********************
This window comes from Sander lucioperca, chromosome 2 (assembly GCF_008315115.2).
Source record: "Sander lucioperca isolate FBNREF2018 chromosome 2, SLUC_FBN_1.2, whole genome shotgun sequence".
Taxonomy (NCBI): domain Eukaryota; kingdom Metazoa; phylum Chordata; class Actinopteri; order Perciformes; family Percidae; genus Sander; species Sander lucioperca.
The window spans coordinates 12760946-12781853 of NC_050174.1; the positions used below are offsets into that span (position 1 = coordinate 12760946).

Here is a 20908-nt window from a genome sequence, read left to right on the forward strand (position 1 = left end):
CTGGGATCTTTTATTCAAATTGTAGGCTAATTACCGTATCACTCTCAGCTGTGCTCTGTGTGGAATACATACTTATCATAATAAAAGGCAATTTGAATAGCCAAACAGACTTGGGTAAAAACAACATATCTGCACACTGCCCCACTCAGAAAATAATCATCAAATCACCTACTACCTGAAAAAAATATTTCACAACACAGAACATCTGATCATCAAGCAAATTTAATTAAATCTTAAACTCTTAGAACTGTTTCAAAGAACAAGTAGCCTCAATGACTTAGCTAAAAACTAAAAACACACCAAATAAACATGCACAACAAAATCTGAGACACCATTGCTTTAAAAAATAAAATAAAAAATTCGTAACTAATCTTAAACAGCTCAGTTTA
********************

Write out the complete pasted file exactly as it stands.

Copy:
This window comes from Sander lucioperca, chromosome 2 (assembly GCF_008315115.2).
Source record: "Sander lucioperca isolate FBNREF2018 chromosome 2, SLUC_FBN_1.2, whole genome shotgun sequence".
Taxonomy (NCBI): domain Eukaryota; kingdom Metazoa; phylum Chordata; class Actinopteri; order Perciformes; family Percidae; genus Sander; species Sander lucioperca.
The window spans coordinates 12760946-12781853 of NC_050174.1; the positions used below are offsets into that span (position 1 = coordinate 12760946).

Here is a 20908-nt window from a genome sequence, read left to right on the forward strand (position 1 = left end):
CTGGGATCTTTTATTCAAATTGTAGGCTAATTACCGTATCACTCTCAGCTGTGCTCTGTGTGGAATACATACTTATCATAATAAAAGGCAATTTGAATAGCCAAACAGACTTGGGTAAAAACAACATATCTGCACACTGCCCCACTCAGAAAATAATCATCAAATCACCTACTACCTGAAAAAAATATTTCACAACACAGAACATCTGATCATCAAGCAAATTTAATTAAATCTTAAACTCTTAGAACTGTTTCAAAGAACAAGTAGCCTCAATGACTTAGCTAAAAACTAAAAACACACCAAATAAACATGCACAACAAAATCTGAGACACCATTGCTTTAAAAAATAAAATAAAAAATTCGTAACTAATCTTAAACAGCTCAGTTTA